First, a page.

After decades of stagnation in scheduled traffic, low-cost carriers have boosted Ciampino; it is now one of the busiest and fastest growing airports in Italy. Passenger traffic in 2007 was 5,402,000 (9.24% up from 2006; 2006 itself had seen an increase of 16.75% compared to 2005).[10] Traffic has grown so much that noise complaints are now forcing the Italian Ministry of Transport to look for a third airport for Rome, which could take over some part of the excess traffic of Ciampino. Passenger traffic in 2008 was 4,788,931 with a decrease of 11.31% compared to 2007 due to economic crisis and EasyJet gradually moving routes to Leonardo da Vinci–Fiumicino Airport. In 2014, passenger traffic amounted to 5,018,289, and in 2015 the airport handled 5,834,201 passengers.

Ground transportation


There are direct bus connections both to Roma Termini railway station and to close local stations (either to Anagnina, served by the metro or to Ciampino railway station, served by trains to Rome Termini station and other destinations, including Frosinone, Albano Laziale and Potenza). COTRAL/Schiaffini operates buses from outside the terminal building to both Anagnina metro station and Ciampino railway station every 15 minutes. Bus operators Terravision, Schiaffini and BusShuttle run a direct service to Roma Termini, travel time is about 40 minutes.

Since September 2017, the ATAC bus line 720 terminates at the arrival area of the airport; the connection allows reaching Laurentina subway station. Since March 2018, the connection with Anagnina subway station is guaranteed by ATAC bus line 520. These routes are included in the ticket price / Atac urban subscription, being the stop in the territory of Rome.

The Appian Way can be reached on foot in 10 minutes (750 m) from the terminal building. This ancient roman road is a popular walking route. 11 km north-west along this road one reaches the start of the road at the Porta San Sebastiano, 3 km south-east along this road one reaches the train station of Santa Maria delle Mole.

Accidents and incidents

  • Defects in the design of the de Havilland Comet jet airliner were discovered as the result of inflight breakups on two Comets that departed from Ciampino:
  • On 21 December 1959, Vickers Viscount I-LIZT of Alitalia crashed short of the runway on a training flight exercise in landing with two engines inoperative. Both people on board were killed.[11]
  • On 10 November 2008, Ryanair Flight 4102 from Hahn suffered damage during landing. The cause of the accident was stated to be birdstrikes affecting both engines. The port undercarriage of the Boeing 737-8AS collapsed.[12] The aircraft involved was Boeing 737-8AS EI-DYG, delivered new to Ryanair from Boeing. There were 6 crew and 166 passengers on board.[13] The airport was closed for over 24 hours as a result of the accident.[14] Two crew and eight passengers were taken to hospital with minor injuries.[15] As well as damage to the engines and undercarriage, the rear fuselage was also damaged by contact with the runway.[16] The final report of the accident, investigated by ANSV (National Agency for the Safety of Flights) was released on 20 December 2018, more than 10 years after the accident.[17][18]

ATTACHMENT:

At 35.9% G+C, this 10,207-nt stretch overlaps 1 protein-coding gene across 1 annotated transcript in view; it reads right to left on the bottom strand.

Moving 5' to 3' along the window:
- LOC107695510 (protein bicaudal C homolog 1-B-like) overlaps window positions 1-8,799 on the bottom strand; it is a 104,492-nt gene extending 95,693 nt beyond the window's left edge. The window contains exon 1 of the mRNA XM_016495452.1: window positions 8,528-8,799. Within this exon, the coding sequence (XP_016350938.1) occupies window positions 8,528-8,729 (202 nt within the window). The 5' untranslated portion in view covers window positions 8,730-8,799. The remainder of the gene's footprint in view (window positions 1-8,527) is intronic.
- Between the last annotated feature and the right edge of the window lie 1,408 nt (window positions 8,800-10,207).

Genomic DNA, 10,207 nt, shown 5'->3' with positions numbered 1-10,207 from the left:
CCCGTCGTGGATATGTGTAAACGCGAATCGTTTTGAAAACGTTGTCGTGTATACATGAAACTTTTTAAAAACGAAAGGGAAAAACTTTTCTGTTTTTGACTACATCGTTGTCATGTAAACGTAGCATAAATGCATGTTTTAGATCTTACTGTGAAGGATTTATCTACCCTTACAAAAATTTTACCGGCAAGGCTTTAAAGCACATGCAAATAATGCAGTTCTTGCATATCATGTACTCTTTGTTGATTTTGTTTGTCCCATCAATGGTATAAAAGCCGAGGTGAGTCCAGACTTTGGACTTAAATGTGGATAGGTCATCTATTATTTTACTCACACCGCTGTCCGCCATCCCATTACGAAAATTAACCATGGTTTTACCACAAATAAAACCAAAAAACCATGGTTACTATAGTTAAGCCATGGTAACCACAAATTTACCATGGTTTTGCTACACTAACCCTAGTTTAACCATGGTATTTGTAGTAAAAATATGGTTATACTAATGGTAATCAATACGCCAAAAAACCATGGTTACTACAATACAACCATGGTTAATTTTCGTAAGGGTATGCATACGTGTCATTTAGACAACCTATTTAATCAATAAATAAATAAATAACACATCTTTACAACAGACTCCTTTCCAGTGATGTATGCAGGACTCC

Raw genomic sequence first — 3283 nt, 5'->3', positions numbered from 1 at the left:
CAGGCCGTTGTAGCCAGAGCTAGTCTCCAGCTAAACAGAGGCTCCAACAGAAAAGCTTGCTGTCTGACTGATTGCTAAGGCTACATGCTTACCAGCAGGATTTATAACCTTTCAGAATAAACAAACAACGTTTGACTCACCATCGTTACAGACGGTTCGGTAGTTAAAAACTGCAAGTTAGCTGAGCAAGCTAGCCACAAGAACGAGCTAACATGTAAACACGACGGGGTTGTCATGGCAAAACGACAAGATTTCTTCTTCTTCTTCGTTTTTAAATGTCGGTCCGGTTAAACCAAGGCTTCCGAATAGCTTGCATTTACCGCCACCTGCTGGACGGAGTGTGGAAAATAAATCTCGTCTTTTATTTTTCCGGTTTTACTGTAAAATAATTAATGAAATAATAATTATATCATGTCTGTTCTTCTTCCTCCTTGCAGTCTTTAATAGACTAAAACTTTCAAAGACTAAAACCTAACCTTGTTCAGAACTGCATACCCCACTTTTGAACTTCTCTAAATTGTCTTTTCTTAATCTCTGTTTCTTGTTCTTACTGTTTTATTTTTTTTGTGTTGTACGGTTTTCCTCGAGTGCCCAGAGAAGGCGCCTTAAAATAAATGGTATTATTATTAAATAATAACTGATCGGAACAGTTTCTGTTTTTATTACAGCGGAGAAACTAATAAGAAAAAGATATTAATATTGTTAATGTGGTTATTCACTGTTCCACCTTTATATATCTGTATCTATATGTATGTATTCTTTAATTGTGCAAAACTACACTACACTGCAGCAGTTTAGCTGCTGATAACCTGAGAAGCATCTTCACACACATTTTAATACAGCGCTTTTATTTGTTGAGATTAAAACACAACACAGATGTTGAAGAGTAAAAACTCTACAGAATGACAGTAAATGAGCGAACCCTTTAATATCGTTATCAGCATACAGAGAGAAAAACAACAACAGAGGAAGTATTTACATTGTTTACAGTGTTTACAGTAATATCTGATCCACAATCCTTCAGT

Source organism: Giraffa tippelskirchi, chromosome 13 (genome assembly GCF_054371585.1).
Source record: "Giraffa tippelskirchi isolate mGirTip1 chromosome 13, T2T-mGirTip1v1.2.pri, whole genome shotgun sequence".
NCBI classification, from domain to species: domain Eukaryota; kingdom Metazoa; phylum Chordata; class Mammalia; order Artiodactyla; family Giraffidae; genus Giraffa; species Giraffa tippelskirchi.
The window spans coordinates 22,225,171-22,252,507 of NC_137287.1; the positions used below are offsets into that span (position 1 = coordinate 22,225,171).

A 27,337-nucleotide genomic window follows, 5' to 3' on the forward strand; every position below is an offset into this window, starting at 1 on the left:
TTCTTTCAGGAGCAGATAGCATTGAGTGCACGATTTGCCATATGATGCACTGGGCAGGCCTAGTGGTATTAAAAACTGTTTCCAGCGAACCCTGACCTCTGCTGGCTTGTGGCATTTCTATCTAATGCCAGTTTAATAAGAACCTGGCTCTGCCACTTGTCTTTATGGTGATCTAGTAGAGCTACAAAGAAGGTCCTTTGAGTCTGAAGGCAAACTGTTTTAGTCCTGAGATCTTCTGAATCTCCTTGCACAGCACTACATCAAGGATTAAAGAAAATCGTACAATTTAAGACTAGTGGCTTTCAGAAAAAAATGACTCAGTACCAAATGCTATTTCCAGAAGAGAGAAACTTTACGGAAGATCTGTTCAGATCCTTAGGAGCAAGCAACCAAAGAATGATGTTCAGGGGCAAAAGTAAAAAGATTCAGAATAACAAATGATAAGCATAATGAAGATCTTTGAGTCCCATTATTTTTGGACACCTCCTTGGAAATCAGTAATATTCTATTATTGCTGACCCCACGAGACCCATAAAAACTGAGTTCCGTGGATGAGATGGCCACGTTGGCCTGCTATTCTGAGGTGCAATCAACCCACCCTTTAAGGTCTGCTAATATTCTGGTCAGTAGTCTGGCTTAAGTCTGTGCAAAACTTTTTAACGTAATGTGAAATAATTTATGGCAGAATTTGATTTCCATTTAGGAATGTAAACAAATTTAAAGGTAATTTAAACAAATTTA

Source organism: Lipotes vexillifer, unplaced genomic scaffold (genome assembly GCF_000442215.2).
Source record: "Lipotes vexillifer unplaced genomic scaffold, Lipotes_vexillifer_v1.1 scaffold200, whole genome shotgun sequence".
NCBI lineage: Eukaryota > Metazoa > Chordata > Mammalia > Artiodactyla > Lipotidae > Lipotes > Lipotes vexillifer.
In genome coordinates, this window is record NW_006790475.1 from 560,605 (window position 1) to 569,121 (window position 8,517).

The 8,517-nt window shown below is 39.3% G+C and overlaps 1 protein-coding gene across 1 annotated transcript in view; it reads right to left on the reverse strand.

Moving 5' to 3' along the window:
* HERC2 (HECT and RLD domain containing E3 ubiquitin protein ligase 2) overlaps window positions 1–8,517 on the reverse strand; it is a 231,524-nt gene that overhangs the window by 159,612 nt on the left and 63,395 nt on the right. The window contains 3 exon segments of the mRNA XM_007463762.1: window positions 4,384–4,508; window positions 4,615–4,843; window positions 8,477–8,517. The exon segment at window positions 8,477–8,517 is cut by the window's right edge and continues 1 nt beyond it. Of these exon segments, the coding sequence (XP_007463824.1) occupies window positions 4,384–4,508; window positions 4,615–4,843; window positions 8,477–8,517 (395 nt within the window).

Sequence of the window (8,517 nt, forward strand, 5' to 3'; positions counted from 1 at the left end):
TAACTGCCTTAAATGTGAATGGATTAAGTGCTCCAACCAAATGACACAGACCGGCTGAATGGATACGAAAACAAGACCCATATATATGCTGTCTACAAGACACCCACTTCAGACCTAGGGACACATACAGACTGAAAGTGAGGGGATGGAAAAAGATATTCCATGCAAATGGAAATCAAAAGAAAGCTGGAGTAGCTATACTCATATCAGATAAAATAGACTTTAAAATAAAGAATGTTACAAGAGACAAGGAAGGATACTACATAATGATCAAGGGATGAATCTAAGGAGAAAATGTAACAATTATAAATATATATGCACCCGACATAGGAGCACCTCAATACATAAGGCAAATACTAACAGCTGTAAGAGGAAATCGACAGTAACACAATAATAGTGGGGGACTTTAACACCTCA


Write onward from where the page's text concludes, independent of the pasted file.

1. "EAD Basic - Error Page". Archived from the original on 25 February 2009. Retrieved 3 May 2018.
  2. "2018.pdf" (PDF).
  4. Maurer, Maurer. Air Force Combat Units of World War II. Maxwell AFB, Alabama: Office of Air Force History, 1983. ISBN 0-89201-092-4.
  5. "Airport map - Aeroporti di Roma". Archived from the original on 14 October 2017. Retrieved 3 May 2018.
  6. "Italian flying firefighters". Aeromedia. Archived from the original on 3 March 2016. Retrieved 20 December 2015.
  7. – Destinations Archived 20 June 2015 at the Wayback Machine retrieved 20 June 2015
  9. Harutyunyan, Aneta (16 October 2019). "Largest European airline Ryanair enters Armenian aviation market". Armenpress.
  10. "Traffic data". 21 December 2002. Archived from the original on 21 December 2002. Retrieved 3 May 2018.
  11. "Accident description". Aviation Safety Network. Archived from the original on 12 July 2011. Retrieved 11 September 2009.
  12. "Bird-hit jet in emergency landing". BBC News Online. 10 November 2008. Archived from the original on 15 November 2008. Retrieved 11 November 2008.
  13. "Accident description". Aviation Safety Network. Archived from the original on 9 July 2011. Retrieved 11 November 2008.
  14. "Airport Remains Closed Following Ryanair Flight's Emergency Landing". Belfast Telegraph. Retrieved 11 November 2008.
  15. "Accident: Ryanair B738 at Rome on Nov 10th 2008, engine and landing gear trouble, temporarily departed runway". The Aviation Herald. Retrieved 11 November 2008.
  16. "PICTURES: Bird-struck Ryanair 737 extensively damaged". Archived from the original on 25 January 2009. Retrieved 13 November 2008.
  17. "Report EI-DYG" (PDF). ANSV. 20 December 2018.
  18. Official italian accident report issued by ANSV and its english translation. Aviation Accidents Database . Retrieved 9 January 2019.